In the Cubs’ first game Thursday, Kerry Wood took a blown save in the eighth and Carlos Marmol got the loss in the ninth. In the second game Saturday, Wood took the loss in the eighth and Marmol got tagged with a blown save in the same inning.
Wood got the call to start the eighth with the Cubs up 4-2 and allowed a solo homer and two singles after starting the inning with two quick outs. That resulted in Marmol’s appearance with the tying run on second. Marmol walked the first batter he faced, allowed back-to-back hits and then walked one more guy before getting pulled. Shawn Camp allowed an infield single afterwards, giving the Nationals a five-run eighth in what turned out to be a 7-4 victory.
Wood and Marmol are now both sporting identical 27.00 ERAs and 6.00 WHIPs after two appearances. Marmol has given up four hits in his inning of work. In Sept./Oct. 2010, he pitched 15 2/3 innings and allowed just two hits.
The Cubs lack any other reliable relievers, so they’ll just have to hope Wood and Marmol work through their troubles. Pulling Marmol for the closer’s role temporarily is an option, but since Wood is in no position to claim the job, they’d probably have to mix-and-match James Russell and Rafael Dolis in the ninth if they go that route.
The Cubs had to figure going into the season that the bullpen was going to be a problem. Still, they were likely more confident about the eighth inning and Wood than they were about any other portion of it. Now they’ve already blown two leads in that inning, erasing quality performances from Ryan Dempster and Matt Garza in the process.
CC Sabathia‘s contract is set to expire this offseason, but for the long-tenured left-hander, nowhere feels more like home than New York. “I want to see this through,” Sabathia told reporters after a devastating Game 7 loss in the ALCS. “This is where I want to play.” Yankees’ GM Brian Cashman spoke warmly of the veteran starter, but would make no public guarantees that he’d return to the team next spring.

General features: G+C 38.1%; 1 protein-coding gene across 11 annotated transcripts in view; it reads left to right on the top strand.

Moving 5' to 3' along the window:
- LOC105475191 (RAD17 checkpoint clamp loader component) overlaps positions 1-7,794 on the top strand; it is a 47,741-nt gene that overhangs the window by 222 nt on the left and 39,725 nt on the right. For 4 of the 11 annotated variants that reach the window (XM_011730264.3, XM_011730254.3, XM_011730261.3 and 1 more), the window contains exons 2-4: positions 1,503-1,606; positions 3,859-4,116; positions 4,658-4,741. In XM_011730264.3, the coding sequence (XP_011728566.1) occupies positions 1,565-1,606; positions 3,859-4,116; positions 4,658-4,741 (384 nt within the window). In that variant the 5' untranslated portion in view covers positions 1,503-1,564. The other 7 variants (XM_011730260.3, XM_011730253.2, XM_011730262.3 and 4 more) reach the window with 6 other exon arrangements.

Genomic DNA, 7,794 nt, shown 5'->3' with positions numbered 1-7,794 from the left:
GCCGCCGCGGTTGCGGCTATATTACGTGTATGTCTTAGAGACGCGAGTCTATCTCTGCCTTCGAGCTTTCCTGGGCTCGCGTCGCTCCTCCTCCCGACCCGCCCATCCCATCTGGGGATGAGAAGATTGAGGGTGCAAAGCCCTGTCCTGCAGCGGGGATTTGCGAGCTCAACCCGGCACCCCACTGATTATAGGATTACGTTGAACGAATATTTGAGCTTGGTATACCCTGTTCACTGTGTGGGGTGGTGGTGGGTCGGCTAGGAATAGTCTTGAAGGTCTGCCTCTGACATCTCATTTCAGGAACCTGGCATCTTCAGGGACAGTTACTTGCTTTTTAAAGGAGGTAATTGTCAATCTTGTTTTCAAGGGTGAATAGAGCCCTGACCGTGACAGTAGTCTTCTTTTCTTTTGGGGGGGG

Sabathia, 37, just topped off his 17th season in the big leagues and his eighth career postseason run. He went 14-5 in 27 starts and put up a 3.69 ERA, 3.0 BB/9 and 7.3 SO/9 in 148 2/3 innings, good for 1.9 fWAR. He looked solid in the playoffs, too, propelling the team to a much-needed win in Game 5 of the ALDS and returning in the Championship Series with six scoreless innings in Game 3. His season ended on a sour note during Game 7, however. He lasted just 3 1/3 innings against a dynamic Astros’ offense, allowing one run on five hits and three walks and failing to record a single strikeout for the first time in 23 career postseason appearances.
Heading into the 2017 offseason, Sabathia finally arrived at the end of his seven-year, $161 million deal with the Yankees. While he’s repeatedly expressed a desire to keep pitching, despite rumors that his career might be on the rocks following the diagnosis of a troublesome degenerative knee condition, the decision isn’t his alone to make. Brian Cashman will also be seeking an extension with the Yankees this winter, so it’s difficult to say which impending free agents the club will try to retain — and Sabathia’s name isn’t the only one on that list. If it were up to skipper Joe Girardi, who is awaiting a decision on his own future with the organization, the decision would be a no-brainer. From MLB.com’s Bryan Hoch:
CC will always be special to me because of what he stands for and the great player that he is, the great man that he is,” Girardi said. “The wonderful teammate that he is. How he pulls a team together. He’s as good as I’ve ever been around when it comes to a clubhouse guy, a guy that will take the ball when you’re on a losing streak or that you can count on, and knowing that it could be the possible last time.